Robot ‘security guards’ up for hire

Robot ‘security guards’ up for hire
The S5, which can detect, inspect and report on security breaches, is an autonomous robot able to work on its own. Photo: Robin Choo
Published: 4:00 AM, April 7, 2017
Updated: 11:42 AM, April 7, 2017

SINGAPORE — A new robot “security guard” is in town: Yesterday, Ademco Security Group launched a service for organisations to rent robots to patrol their premises.

These 1.6m-tall, four-wheeled, seven-eyed robots can detect, inspect and report on security breaches and other abnormalities such as fire, smoke, burst pipes, loud sounds, and even unattended bags.

They are not remote-controlled, but are autonomous robots able to work on their own.

However, the company acknowledges that the 160kg robot, called S5, has its limitations. For example, even though it sends out alerts if it spots a break-in, that may not stop intruders from tampering with its circuits.

The robots can move on slopes, but they cannot climb stairs. They are also unsuitable for use in spaces with high human traffic, so it would be more effective to deploy them in large sites or protected zones such as oil and chemical plants or military zones.

These robots are not cheap: You have to pay S$7,500 a month to rent them. This works out to S$10.40 an hour for using them round-the-clock.

Mr Toby Koh, group managing director of Ademco, said that the cost is not too much to ask, considering how companies are spending up to S$4,000 a month for one security officer clocking 12-hour shifts, or paying S$8,000 for two officers to cover 24 hours.

Apart from being able to feed a 360° view of its surroundings to a guard on duty, the S5 can record the licence-plate numbers of cars it encounters, as well as record activities for playback. One of its cameras is also a pan-tilt camera with a zooming function, so it can see farther than the human eye can. If suspicious activities are detected, then the guard may follow up to investigate.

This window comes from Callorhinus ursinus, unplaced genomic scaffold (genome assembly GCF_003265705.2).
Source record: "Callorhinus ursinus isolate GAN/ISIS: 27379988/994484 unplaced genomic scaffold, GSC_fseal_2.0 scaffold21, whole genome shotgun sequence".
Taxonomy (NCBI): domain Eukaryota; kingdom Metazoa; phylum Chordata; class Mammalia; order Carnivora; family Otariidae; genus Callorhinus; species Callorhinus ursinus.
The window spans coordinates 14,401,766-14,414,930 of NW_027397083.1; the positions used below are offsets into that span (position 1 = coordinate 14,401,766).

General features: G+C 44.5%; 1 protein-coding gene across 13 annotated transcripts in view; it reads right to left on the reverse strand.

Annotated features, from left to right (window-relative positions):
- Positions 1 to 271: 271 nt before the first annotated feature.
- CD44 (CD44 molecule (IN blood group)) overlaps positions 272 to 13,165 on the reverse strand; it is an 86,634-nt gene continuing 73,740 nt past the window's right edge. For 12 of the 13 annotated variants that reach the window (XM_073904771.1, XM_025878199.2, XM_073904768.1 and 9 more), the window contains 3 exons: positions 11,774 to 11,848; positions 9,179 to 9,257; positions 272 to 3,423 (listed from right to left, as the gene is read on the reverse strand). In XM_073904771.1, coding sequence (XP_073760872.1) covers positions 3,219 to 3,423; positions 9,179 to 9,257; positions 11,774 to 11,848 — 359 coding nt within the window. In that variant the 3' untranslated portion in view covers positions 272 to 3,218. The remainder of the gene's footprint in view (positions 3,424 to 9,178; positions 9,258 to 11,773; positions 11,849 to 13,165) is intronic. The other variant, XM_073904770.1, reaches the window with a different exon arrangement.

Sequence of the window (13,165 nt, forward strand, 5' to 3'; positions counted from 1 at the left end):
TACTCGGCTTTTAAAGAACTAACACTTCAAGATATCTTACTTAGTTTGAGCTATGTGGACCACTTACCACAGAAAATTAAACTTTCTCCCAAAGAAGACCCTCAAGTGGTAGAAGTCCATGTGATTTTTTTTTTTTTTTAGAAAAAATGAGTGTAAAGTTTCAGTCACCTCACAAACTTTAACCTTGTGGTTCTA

Mr Koh told TODAY that three organisations have expressed interest in using the robots to complement their security systems at some 70 sites across Singapore, though he could not name them due to commercial sensitivities. He added that the companies are turning to this solution mainly to address high employee turnover and to free their existing guards from foot-patrol duties.

Ademco gets 20 to 30 calls from clients to hire security guards, but there is never enough supply to meet demand. This shortage is felt industry-wide. Certis Cisco, which provides the largest auxiliary security force in Singapore, told TODAY that it is also looking to use autonomous robots equipped with artificial intelligence and “computer vision” where possible.

Yesterday, the trial of the S5 at Tan Boon Liat Building on Outram Road drew curious looks, especially from the building’s security guards.

One 62-year-old who has been in this line for 13 years but declined to be named, said he could see such robots relieving him of the most “monotonous and laborious” aspect of his job.

“In some facilities, eight out of 12 hours could be spent patrolling ... That’s not something old people like me can stand up to every day.”